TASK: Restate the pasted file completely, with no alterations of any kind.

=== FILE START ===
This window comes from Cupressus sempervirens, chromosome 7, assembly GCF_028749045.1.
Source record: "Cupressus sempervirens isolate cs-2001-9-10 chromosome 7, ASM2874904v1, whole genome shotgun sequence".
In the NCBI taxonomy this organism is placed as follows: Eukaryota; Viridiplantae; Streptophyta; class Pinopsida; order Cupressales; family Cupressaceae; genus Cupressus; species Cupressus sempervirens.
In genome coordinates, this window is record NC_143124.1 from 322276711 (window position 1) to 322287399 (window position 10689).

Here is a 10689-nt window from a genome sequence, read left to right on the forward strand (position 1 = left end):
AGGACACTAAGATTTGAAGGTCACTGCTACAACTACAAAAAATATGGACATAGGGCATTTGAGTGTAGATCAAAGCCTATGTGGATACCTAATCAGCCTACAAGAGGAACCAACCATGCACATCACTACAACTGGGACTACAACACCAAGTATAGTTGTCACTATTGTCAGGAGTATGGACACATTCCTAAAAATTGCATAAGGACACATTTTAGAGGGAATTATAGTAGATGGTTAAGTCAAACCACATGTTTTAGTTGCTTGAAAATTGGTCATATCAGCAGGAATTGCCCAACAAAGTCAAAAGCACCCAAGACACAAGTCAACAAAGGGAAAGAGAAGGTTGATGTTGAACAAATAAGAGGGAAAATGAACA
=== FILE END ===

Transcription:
This window comes from Cupressus sempervirens, chromosome 7, assembly GCF_028749045.1.
Source record: "Cupressus sempervirens isolate cs-2001-9-10 chromosome 7, ASM2874904v1, whole genome shotgun sequence".
In the NCBI taxonomy this organism is placed as follows: Eukaryota; Viridiplantae; Streptophyta; class Pinopsida; order Cupressales; family Cupressaceae; genus Cupressus; species Cupressus sempervirens.
In genome coordinates, this window is record NC_143124.1 from 322276711 (window position 1) to 322287399 (window position 10689).

Here is a 10689-nt window from a genome sequence, read left to right on the forward strand (position 1 = left end):
AGGACACTAAGATTTGAAGGTCACTGCTACAACTACAAAAAATATGGACATAGGGCATTTGAGTGTAGATCAAAGCCTATGTGGATACCTAATCAGCCTACAAGAGGAACCAACCATGCACATCACTACAACTGGGACTACAACACCAAGTATAGTTGTCACTATTGTCAGGAGTATGGACACATTCCTAAAAATTGCATAAGGACACATTTTAGAGGGAATTATAGTAGATGGTTAAGTCAAACCACATGTTTTAGTTGCTTGAAAATTGGTCATATCAGCAGGAATTGCCCAACAAAGTCAAAAGCACCCAAGACACAAGTCAACAAAGGGAAAGAGAAGGTTGATGTTGAACAAATAAGAGGGAAAATGAACA